Another interesting and provocative post from my (now ex-) PhD student, Dr. Salvador Herrando-Pérez. After reading this post, you might be surprised to know that Salva was one of my more quantitative students, and although he struggled to keep up with the maths at times, he eventually become quite an efficient ecological modeller (see for yourself in his recent publications here and here).

When an undergraduate faces the prospect of a postgraduate degree (MSc/PhD), he or she is often presented with an overwhelming contradiction: the host university expects the student to have statistical skills for which he/she might never have received instruction. This void in the education system forges professionals lacking statistical expertise, skills that are mandatory for cutting-edge research!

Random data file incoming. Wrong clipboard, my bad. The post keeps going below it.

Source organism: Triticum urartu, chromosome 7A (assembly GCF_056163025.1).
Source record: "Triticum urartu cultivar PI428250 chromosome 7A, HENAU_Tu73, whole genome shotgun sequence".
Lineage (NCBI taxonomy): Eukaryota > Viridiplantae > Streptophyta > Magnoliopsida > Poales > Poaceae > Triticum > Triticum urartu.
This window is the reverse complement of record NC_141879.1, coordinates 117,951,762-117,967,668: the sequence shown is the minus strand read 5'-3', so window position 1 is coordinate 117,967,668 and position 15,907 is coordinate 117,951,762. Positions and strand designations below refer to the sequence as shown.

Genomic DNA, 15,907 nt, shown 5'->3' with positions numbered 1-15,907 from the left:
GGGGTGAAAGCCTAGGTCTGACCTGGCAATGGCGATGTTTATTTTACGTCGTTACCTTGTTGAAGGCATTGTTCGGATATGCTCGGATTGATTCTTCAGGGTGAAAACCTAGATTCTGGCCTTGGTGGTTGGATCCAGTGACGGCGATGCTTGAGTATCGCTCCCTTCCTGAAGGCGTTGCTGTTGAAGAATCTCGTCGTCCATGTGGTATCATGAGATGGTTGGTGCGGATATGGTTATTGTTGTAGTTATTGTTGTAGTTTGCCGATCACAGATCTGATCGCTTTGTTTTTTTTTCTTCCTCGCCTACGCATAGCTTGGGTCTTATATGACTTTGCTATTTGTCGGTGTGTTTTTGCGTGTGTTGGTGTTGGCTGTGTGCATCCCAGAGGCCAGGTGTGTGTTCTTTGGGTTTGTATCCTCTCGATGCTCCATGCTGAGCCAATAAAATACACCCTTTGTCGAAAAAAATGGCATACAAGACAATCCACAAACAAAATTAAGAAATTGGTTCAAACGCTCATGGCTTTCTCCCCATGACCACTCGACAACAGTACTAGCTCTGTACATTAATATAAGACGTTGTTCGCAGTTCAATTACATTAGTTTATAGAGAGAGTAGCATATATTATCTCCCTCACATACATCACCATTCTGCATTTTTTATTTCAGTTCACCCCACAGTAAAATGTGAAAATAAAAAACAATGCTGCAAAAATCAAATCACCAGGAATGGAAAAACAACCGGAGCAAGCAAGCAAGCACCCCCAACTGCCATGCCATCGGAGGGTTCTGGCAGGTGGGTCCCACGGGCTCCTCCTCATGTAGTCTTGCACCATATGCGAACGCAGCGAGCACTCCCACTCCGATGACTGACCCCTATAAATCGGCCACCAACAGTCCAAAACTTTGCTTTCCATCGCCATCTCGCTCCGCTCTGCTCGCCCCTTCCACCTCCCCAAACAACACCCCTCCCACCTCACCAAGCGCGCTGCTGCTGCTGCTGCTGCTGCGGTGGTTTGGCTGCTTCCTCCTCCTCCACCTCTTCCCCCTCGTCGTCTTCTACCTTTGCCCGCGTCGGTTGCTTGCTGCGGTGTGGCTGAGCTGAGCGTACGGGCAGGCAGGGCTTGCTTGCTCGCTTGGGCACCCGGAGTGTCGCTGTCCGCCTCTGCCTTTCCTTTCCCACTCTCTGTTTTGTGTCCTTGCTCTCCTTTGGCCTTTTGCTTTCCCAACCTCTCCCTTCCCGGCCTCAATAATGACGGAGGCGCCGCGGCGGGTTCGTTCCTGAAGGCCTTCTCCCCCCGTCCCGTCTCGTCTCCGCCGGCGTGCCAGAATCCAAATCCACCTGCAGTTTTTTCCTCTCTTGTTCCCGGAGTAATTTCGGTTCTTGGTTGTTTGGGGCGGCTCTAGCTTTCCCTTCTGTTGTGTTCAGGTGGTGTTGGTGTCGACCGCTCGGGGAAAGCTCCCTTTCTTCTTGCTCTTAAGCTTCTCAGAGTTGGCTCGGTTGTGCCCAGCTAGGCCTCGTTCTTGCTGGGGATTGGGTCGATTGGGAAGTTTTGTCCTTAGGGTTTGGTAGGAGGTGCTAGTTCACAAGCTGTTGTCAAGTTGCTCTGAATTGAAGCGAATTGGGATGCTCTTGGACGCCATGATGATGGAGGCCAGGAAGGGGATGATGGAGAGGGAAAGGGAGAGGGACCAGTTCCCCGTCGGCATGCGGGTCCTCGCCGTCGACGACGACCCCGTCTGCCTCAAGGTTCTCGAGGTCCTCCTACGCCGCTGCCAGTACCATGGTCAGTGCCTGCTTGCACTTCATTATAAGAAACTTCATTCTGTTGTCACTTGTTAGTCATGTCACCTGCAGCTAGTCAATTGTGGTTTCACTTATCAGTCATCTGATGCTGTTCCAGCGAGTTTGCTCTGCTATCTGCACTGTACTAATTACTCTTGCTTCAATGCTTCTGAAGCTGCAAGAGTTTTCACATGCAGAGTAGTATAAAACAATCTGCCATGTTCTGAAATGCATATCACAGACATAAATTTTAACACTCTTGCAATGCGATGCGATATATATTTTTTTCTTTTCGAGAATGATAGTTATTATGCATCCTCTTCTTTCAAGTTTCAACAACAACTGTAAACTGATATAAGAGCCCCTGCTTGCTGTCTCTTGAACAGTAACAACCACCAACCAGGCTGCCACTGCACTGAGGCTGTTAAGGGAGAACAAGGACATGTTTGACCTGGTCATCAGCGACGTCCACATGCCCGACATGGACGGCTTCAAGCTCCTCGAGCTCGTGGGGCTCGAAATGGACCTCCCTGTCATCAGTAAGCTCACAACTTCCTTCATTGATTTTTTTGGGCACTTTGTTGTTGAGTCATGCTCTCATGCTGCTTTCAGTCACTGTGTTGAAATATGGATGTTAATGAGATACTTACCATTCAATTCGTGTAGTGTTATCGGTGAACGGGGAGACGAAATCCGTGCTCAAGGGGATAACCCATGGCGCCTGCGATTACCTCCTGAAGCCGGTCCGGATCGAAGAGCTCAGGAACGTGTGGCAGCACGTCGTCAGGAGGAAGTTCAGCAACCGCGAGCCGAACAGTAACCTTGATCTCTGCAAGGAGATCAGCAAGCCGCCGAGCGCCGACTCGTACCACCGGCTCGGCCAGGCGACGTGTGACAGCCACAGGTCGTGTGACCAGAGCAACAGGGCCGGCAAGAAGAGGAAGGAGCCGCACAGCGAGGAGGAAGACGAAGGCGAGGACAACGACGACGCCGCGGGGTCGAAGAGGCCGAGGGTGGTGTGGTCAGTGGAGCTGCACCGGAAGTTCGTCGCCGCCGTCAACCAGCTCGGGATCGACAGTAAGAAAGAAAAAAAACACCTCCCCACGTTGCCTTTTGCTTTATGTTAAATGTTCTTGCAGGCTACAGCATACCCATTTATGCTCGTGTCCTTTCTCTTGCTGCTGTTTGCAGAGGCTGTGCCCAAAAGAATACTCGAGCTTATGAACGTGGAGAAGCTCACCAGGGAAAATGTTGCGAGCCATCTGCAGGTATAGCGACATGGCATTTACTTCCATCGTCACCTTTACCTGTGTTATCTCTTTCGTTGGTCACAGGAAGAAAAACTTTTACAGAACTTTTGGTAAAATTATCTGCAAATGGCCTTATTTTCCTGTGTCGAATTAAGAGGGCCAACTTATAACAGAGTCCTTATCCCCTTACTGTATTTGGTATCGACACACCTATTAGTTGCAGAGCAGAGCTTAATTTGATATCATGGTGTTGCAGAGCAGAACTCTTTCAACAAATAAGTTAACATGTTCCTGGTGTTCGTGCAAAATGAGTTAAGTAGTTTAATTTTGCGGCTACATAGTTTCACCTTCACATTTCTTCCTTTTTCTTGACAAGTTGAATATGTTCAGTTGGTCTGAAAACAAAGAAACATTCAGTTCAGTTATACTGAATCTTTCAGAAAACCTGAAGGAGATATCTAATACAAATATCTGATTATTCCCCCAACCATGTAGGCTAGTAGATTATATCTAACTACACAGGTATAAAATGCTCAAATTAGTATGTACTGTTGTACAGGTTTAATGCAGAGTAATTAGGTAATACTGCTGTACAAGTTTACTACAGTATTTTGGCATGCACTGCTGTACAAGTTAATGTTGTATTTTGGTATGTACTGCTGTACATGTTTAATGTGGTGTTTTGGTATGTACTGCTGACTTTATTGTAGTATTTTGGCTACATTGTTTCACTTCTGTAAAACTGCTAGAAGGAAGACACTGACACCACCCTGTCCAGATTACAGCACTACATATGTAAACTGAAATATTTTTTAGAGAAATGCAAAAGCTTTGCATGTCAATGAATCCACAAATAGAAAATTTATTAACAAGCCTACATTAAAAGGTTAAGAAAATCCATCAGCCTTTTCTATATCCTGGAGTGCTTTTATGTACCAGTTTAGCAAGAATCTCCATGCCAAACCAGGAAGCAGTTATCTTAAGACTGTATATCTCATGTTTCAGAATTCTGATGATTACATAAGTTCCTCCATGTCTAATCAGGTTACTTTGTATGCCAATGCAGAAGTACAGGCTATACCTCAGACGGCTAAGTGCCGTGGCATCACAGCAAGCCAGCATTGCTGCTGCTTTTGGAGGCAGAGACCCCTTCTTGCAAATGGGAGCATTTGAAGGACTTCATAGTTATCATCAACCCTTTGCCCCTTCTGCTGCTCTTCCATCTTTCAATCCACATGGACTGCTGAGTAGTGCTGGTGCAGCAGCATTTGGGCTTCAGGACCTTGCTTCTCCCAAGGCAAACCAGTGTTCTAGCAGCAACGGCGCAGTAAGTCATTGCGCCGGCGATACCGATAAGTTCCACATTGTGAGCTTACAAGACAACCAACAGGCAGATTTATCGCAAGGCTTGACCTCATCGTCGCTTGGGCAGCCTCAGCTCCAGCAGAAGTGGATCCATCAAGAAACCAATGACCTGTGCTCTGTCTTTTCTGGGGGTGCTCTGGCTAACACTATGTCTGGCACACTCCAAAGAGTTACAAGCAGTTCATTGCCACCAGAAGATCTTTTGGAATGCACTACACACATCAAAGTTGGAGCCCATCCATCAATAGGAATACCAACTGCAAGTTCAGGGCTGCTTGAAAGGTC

Universities could provide the best of their societal services if, instead of operating in isolation, they integrated the different phases of academic training students go through until they enter the professional world. Far from such integration in the last 20 years, universities have become a genuine form of business and therefore operate competitively. Thus, they seek public and private funding by means of student fees (lecturing), as well as publications and projects developed by their staff (research). In this kind of market-driven academia, we need indicators of education quality that quantify the degree by which early-career training methods make researchers useful, innovative and cost-effective for our societies, particularly in the long term.